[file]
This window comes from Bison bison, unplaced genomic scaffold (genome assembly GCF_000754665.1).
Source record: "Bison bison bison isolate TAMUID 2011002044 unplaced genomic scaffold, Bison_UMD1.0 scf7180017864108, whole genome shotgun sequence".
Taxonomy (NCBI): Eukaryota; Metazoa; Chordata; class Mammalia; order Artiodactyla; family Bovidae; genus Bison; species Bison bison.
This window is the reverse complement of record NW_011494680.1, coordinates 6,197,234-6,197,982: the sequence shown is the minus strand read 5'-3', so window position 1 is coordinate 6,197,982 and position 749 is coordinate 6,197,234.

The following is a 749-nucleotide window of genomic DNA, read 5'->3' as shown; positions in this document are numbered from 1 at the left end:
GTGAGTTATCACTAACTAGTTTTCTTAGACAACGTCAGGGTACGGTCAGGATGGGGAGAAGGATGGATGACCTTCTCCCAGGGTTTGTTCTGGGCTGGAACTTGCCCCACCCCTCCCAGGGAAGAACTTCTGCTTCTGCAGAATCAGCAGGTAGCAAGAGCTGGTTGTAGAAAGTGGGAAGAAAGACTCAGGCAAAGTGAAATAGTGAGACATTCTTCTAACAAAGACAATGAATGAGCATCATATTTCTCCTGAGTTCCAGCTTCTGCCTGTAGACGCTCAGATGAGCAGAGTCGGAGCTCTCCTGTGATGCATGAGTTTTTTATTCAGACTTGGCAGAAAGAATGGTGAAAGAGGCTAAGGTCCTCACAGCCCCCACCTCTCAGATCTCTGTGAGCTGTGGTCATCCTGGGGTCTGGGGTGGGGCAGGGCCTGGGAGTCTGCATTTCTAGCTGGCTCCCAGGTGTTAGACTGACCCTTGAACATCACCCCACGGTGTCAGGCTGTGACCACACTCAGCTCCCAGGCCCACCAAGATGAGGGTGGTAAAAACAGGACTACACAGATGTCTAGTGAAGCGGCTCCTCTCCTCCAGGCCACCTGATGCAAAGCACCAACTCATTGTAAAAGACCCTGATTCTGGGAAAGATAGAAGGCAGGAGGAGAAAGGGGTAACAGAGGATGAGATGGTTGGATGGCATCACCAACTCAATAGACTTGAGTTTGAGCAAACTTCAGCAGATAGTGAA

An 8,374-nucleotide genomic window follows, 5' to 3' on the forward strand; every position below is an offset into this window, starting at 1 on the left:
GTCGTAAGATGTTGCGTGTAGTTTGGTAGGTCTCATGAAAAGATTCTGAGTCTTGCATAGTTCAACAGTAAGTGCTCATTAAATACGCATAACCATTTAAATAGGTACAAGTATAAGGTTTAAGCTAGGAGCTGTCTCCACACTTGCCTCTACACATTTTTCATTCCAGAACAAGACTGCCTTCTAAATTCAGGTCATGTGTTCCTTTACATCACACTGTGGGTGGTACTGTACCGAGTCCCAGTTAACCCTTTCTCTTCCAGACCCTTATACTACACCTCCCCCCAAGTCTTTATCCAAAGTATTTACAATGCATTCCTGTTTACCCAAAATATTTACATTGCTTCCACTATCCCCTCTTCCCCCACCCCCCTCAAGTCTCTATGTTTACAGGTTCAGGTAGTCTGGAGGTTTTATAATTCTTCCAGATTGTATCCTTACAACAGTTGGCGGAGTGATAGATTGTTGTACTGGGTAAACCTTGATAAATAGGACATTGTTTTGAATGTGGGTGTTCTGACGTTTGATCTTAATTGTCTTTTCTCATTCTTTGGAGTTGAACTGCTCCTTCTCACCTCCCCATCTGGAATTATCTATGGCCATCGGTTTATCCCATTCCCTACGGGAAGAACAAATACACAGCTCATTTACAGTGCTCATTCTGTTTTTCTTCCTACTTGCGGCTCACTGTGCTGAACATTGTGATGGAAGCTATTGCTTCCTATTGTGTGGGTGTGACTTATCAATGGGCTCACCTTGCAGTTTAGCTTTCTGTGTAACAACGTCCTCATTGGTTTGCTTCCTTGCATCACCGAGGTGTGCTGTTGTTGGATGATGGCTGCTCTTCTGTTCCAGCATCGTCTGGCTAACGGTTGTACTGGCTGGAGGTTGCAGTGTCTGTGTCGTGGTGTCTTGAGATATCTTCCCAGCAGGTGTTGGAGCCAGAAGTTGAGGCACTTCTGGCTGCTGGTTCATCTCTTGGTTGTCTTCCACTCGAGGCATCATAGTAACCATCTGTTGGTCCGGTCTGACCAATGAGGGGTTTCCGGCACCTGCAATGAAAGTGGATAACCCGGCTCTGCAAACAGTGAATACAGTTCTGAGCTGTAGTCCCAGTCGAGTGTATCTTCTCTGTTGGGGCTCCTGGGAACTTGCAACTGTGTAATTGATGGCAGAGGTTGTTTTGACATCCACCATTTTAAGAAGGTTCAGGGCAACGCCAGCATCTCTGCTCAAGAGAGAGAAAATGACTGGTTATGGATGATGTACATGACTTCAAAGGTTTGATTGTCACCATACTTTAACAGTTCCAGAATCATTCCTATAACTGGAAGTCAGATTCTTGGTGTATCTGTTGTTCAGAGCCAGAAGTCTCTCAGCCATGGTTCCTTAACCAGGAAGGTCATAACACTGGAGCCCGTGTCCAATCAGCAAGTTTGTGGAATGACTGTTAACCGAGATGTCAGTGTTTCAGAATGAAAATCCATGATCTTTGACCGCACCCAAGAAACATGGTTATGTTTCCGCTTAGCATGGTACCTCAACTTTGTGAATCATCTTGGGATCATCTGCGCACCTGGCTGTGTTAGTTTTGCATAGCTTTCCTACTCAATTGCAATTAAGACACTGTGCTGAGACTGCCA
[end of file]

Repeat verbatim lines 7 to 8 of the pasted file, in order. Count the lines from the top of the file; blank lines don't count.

An 8,374-nucleotide genomic window follows, 5' to 3' on the forward strand; every position below is an offset into this window, starting at 1 on the left:
GTCGTAAGATGTTGCGTGTAGTTTGGTAGGTCTCATGAAAAGATTCTGAGTCTTGCATAGTTCAACAGTAAGTGCTCATTAAATACGCATAACCATTTAAATAGGTACAAGTATAAGGTTTAAGCTAGGAGCTGTCTCCACACTTGCCTCTACACATTTTTCATTCCAGAACAAGACTGCCTTCTAAATTCAGGTCATGTGTTCCTTTACATCACACTGTGGGTGGTACTGTACCGAGTCCCAGTTAACCCTTTCTCTTCCAGACCCTTATACTACACCTCCCCCCAAGTCTTTATCCAAAGTATTTACAATGCATTCCTGTTTACCCAAAATATTTACATTGCTTCCACTATCCCCTCTTCCCCCACCCCCCTCAAGTCTCTATGTTTACAGGTTCAGGTAGTCTGGAGGTTTTATAATTCTTCCAGATTGTATCCTTACAACAGTTGGCGGAGTGATAGATTGTTGTACTGGGTAAACCTTGATAAATAGGACATTGTTTTGAATGTGGGTGTTCTGACGTTTGATCTTAATTGTCTTTTCTCATTCTTTGGAGTTGAACTGCTCCTTCTCACCTCCCCATCTGGAATTATCTATGGCCATCGGTTTATCCCATTCCCTACGGGAAGAACAAATACACAGCTCATTTACAGTGCTCATTCTGTTTTTCTTCCTACTTGCGGCTCACTGTGCTGAACATTGTGATGGAAGCTATTGCTTCCTATTGTGTGGGTGTGACTTATCAATGGGCTCACCTTGCAGTTTAGCTTTCTGTGTAACAACGTCCTCATTGGTTTGCTTCCTTGCATCACCGAGGTGTGCTGTTGTTGGATGATGGCTGCTCTTCTGTTCCAGCATCGTCTGGCTAACGGTTGTACTGGCTGGAGGTTGCAGTGTCTGTGTCGTGGTGTCTTGAGATATCTTCCCAGCAGGTGTTGGAGCCAGAAGTTGAGGCACTTCTGGCTGCTGGTTCATCTCTTGGTTGTCTTCCACTCGAGGCATCATAGTAACCATCTGTTGGTCCGGTCTGACCAATGAGGGGTTTCCGGCACCTGCAATGAAAGTGGATAACCCGGCTCTGCAAACAGTGAATACAGTTCTGAGCTGTAGTCCCAGTCGAGTGTATCTTCTCTGTTGGGGCTCCTGGGAACTTGCAACTGTGTAATTGATGGCAGAGGTTGTTTTGACATCCACCATTTTAAGAAGGTTCAGGGCAACGCCAGCATCTCTGCTCAAGAGAGAGAAAATGACTGGTTATGGATGATGTACATGACTTCAAAGGTTTGATTGTCACCATACTTTAACAGTTCCAGAATCATTCCTATAACTGGAAGTCAGATTCTTGGTGTATCTGTTGTTCAGAGCCAGAAGTCTCTCAGCCATGGTTCCTTAACCAGGAAGGTCATAACACTGGAGCCCGTGTCCAATCAGCAAGTTTGTGGAATGACTGTTAACCGAGATGTCAGTGTTTCAGAATGAAAATCCATGATCTTTGACCGCACCCAAGAAACATGGTTATGTTTCCGCTTAGCATGGTACCTCAACTTTGTGAATCATCTTGGGATCATCTGCGCACCTGGCTGTGTTAGTTTTGCATAGCTTTCCTACTCAATTGCAATTAAGACACTGTGCTGAGACTGCCA